It’s been so much fun. There’s more of a participatory element than a seated concert hall. You really get to be up close with the audience, and it feels like we’re all together creating this moment. There’s a sense of interconnectedness with the world at large, especially with nature—I love the outdoor ones, because the time of day, temperature, and light all matter. The intimacy of a small concert is, in some ways, more exciting than a large concert—it’s a sacred, special thing with a small audience. I’ve been in the music world for years and have gone to so many concerts, and of course a concert will always transport you to somewhere deep within. But I was just bored of traditional concert halls—though at the end of this stint I think I’ll be happy to go back and play in them. Recently, we’ve done a series in hidden chapels that look like nothing outside, and inside are incredible, gilded miniature spaces. There’s really a relationship between sound and space. Sound creates space, and space also imprints upon sound. It flies in the face of wannabe perfection. I used to be a real perfectionist, and I think it’s embracing life in all its fullness to do those show-ups.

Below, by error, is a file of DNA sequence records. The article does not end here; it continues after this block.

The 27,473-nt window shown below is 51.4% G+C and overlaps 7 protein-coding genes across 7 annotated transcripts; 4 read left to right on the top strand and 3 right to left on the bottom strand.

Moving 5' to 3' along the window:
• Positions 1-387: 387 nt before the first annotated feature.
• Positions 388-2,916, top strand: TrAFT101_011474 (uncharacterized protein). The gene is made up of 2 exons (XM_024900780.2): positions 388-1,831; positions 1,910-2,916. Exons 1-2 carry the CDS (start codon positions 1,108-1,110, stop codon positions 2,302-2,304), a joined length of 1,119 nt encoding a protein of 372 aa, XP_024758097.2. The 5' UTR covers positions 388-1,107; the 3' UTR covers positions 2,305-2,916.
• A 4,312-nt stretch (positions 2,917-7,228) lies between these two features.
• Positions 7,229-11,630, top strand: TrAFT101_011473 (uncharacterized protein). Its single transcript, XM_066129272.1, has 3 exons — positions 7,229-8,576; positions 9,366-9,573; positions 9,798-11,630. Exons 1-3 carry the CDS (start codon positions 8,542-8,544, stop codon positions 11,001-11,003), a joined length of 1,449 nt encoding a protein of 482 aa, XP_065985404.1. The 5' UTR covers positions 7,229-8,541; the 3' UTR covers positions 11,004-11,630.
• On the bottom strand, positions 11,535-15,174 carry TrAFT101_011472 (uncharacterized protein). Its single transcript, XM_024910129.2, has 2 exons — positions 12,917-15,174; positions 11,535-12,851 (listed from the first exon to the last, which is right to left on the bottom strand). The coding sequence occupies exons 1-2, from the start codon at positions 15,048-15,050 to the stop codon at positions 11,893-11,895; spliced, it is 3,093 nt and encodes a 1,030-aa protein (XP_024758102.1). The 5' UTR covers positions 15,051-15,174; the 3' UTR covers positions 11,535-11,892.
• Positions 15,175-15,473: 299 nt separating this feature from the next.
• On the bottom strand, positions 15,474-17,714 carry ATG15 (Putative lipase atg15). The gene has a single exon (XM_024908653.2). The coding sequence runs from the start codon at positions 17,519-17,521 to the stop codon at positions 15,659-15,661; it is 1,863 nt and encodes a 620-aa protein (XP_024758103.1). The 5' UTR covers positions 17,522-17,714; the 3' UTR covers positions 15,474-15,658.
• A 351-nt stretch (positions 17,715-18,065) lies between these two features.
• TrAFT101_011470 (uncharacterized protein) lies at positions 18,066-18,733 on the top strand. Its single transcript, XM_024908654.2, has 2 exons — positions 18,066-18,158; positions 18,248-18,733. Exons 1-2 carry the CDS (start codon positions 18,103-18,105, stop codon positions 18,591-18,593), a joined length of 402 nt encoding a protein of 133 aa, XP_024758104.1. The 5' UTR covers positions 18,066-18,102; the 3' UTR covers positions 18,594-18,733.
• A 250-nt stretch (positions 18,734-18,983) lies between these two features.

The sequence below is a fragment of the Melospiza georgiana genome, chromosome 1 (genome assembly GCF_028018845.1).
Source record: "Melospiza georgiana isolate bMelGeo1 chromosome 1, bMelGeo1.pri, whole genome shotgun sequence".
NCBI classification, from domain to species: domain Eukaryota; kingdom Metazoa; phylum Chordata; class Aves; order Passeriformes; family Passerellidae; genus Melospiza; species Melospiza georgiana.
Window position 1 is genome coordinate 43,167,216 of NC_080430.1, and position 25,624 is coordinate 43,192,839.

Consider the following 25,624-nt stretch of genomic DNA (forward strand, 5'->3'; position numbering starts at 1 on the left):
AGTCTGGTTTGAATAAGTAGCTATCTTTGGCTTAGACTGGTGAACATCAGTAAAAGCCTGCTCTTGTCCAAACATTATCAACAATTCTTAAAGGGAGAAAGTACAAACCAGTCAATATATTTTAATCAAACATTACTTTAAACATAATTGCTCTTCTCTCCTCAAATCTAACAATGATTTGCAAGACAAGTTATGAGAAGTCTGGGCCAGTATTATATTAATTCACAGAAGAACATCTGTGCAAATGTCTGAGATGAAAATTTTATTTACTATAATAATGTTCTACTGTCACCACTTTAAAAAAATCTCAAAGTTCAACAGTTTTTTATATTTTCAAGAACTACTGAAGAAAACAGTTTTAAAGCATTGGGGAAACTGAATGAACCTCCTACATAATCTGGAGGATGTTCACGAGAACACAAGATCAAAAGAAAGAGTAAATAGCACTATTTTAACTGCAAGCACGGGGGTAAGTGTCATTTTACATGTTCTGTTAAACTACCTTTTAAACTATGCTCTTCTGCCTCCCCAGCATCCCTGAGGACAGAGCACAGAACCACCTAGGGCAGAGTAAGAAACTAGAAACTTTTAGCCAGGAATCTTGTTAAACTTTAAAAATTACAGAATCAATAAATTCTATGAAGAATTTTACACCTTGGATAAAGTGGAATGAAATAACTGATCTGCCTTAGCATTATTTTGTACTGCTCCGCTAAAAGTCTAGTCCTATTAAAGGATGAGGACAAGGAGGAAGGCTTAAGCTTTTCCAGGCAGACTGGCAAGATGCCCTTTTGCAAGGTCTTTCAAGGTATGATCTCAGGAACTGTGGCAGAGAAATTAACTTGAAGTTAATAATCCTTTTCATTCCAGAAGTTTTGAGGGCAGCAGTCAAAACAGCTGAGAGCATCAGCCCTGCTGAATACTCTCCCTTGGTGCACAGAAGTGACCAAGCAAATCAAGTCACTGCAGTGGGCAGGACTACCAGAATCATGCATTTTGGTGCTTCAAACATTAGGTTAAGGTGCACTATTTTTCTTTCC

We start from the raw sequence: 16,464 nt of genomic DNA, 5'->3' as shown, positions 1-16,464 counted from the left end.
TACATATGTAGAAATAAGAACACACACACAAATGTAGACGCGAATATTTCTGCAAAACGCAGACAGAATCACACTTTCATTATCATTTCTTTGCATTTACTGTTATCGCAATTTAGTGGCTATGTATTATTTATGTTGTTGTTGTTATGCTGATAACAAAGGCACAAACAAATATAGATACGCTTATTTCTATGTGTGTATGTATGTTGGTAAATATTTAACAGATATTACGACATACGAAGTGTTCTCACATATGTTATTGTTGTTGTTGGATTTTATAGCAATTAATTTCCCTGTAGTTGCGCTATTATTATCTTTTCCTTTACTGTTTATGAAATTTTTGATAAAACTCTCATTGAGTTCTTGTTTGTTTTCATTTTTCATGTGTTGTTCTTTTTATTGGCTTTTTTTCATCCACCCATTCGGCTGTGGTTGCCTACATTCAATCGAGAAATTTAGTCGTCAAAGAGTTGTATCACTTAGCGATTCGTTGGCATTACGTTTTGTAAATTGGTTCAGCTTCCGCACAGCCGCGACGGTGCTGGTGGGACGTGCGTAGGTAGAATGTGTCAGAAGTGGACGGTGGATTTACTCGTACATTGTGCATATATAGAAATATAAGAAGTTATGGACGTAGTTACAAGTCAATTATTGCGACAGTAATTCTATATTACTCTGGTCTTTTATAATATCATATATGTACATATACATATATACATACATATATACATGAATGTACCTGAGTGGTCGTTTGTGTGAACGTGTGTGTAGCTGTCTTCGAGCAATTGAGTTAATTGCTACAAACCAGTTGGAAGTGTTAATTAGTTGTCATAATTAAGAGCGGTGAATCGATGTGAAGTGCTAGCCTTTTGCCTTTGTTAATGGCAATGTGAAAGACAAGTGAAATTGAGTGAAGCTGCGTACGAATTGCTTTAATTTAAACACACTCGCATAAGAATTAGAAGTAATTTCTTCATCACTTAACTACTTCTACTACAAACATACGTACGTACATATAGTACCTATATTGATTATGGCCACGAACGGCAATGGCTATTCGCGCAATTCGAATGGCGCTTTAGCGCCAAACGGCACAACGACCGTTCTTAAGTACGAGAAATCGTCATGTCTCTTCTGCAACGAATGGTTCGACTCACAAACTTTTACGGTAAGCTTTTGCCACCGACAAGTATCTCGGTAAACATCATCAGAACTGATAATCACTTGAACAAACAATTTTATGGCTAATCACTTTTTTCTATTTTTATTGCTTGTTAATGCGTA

You’ve talked about “unlearning” your formal music training as your career has evolved. How so?
I’d become overly analytical and believed I knew so much, and when we think we know so much we close off the possibility for the joy of discovery and revelation. I had to go back to being a complete beginner, to the feeling of not knowing, to rediscover sound in this bodily, pleasurable way. Now, I can simply hear a C-major chord on the piano and just melt and die inside about how beautiful it is, whereas in my head, after so much training, I’d think, “Yeah, that’s a C chord.” By dropping the labels and know-how, I started using instruments I didn’t know how to play, which freed me. The joy of experience was allowed back.